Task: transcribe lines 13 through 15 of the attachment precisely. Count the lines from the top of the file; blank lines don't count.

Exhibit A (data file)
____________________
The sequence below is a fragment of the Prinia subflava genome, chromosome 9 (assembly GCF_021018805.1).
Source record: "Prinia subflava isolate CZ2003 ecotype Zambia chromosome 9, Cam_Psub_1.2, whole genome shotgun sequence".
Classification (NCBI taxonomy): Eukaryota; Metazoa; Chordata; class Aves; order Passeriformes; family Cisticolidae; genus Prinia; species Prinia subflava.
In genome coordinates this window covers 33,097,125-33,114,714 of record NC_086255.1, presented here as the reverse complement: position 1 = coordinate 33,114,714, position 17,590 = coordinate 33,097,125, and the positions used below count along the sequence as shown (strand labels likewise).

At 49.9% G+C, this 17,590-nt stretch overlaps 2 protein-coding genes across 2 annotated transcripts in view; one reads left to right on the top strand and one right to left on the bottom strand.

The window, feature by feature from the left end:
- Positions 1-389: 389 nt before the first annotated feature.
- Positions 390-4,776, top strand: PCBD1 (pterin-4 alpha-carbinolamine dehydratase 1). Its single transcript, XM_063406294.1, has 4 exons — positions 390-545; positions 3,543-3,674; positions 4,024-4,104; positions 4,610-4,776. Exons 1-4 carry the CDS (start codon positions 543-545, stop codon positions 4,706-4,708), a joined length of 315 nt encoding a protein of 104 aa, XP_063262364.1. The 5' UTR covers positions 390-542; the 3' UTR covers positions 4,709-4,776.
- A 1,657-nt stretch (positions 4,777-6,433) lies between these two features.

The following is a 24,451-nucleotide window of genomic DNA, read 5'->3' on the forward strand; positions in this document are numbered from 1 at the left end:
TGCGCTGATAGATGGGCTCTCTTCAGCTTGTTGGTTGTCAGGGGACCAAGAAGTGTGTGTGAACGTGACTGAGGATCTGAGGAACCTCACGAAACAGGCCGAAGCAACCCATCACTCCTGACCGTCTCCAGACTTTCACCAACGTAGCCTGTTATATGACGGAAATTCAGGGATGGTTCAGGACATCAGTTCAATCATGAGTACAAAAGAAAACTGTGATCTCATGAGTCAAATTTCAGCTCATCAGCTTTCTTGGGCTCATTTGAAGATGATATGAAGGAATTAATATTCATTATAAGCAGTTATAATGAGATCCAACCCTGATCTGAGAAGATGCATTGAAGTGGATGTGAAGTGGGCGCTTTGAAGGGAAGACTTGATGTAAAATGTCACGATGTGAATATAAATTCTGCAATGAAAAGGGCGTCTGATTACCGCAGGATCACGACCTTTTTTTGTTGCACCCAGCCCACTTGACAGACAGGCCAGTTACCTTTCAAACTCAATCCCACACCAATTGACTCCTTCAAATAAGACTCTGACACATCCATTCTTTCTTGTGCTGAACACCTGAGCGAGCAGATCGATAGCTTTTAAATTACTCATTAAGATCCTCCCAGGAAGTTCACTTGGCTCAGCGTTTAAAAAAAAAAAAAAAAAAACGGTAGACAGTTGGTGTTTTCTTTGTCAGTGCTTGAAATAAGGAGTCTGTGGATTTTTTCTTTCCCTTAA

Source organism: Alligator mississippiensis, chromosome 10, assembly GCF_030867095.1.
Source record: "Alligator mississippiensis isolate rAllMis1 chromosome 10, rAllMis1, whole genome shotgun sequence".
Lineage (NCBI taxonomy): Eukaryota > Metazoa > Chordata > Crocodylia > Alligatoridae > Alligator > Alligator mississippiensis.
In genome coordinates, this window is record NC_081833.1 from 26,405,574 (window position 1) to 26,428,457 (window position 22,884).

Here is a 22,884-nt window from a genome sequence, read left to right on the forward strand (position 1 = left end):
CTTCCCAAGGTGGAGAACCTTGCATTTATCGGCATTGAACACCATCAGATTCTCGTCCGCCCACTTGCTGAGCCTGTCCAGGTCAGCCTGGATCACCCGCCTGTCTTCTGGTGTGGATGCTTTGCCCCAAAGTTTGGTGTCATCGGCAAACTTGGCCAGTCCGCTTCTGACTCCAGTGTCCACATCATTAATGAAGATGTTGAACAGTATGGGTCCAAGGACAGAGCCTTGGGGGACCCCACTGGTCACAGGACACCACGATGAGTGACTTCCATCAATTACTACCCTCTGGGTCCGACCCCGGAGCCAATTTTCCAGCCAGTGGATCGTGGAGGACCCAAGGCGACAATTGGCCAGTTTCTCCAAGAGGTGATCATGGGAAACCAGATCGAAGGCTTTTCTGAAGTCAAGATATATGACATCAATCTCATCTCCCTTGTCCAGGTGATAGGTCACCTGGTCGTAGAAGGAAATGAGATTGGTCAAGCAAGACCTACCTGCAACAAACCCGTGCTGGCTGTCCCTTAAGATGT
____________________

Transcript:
Source record: "Alligator mississippiensis isolate rAllMis1 chromosome 10, rAllMis1, whole genome shotgun sequence".
Lineage (NCBI taxonomy): Eukaryota > Metazoa > Chordata > Crocodylia > Alligatoridae > Alligator > Alligator mississippiensis.
In genome coordinates, this window is record NC_081833.1 from 26,405,574 (window position 1) to 26,428,457 (window position 22,884).